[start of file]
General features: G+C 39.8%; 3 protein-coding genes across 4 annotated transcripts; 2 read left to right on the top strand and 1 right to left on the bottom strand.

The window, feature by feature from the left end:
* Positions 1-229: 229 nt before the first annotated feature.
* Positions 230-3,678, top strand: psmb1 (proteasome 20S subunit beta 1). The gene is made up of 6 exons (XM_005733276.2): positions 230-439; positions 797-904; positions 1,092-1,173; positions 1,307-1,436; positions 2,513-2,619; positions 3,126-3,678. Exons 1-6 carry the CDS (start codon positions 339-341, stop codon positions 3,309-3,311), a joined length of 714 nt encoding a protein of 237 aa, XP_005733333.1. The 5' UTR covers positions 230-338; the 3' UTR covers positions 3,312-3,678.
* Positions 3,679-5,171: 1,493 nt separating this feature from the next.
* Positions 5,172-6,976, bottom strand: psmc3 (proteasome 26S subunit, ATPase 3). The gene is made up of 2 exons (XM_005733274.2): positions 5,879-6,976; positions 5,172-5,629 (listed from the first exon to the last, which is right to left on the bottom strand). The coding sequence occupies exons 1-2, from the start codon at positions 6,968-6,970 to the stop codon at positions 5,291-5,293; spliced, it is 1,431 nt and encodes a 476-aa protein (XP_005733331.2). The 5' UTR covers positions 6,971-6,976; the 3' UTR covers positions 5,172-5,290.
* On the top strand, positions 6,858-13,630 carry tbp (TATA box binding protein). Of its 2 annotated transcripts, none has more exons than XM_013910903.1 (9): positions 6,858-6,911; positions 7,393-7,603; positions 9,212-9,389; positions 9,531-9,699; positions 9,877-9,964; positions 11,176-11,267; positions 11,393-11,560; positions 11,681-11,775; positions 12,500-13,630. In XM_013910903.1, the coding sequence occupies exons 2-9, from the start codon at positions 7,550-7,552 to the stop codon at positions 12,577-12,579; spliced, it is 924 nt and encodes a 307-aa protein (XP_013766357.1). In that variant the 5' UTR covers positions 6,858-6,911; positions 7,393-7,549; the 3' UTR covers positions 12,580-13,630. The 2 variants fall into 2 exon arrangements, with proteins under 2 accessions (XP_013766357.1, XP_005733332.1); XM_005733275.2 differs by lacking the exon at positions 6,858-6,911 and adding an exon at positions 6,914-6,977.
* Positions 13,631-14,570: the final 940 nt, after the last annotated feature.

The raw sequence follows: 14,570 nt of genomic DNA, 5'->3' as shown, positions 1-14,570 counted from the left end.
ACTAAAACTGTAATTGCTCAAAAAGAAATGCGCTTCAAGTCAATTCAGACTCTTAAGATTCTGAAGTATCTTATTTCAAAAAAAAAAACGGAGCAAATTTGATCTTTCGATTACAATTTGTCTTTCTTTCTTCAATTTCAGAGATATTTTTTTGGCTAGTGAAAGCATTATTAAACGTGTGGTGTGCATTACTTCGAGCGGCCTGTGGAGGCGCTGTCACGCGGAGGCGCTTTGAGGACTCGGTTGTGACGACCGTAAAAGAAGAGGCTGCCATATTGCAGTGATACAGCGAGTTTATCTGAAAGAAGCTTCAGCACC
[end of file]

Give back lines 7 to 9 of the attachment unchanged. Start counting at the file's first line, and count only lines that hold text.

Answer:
* On the top strand, positions 6,858-13,630 carry tbp (TATA box binding protein). Of its 2 annotated transcripts, none has more exons than XM_013910903.1 (9): positions 6,858-6,911; positions 7,393-7,603; positions 9,212-9,389; positions 9,531-9,699; positions 9,877-9,964; positions 11,176-11,267; positions 11,393-11,560; positions 11,681-11,775; positions 12,500-13,630. In XM_013910903.1, the coding sequence occupies exons 2-9, from the start codon at positions 7,550-7,552 to the stop codon at positions 12,577-12,579; spliced, it is 924 nt and encodes a 307-aa protein (XP_013766357.1). In that variant the 5' UTR covers positions 6,858-6,911; positions 7,393-7,549; the 3' UTR covers positions 12,580-13,630. The 2 variants fall into 2 exon arrangements, with proteins under 2 accessions (XP_013766357.1, XP_005733332.1); XM_005733275.2 differs by lacking the exon at positions 6,858-6,911 and adding an exon at positions 6,914-6,977.
* Positions 13,631-14,570: the final 940 nt, after the last annotated feature.

The raw sequence follows: 14,570 nt of genomic DNA, 5'->3' as shown, positions 1-14,570 counted from the left end.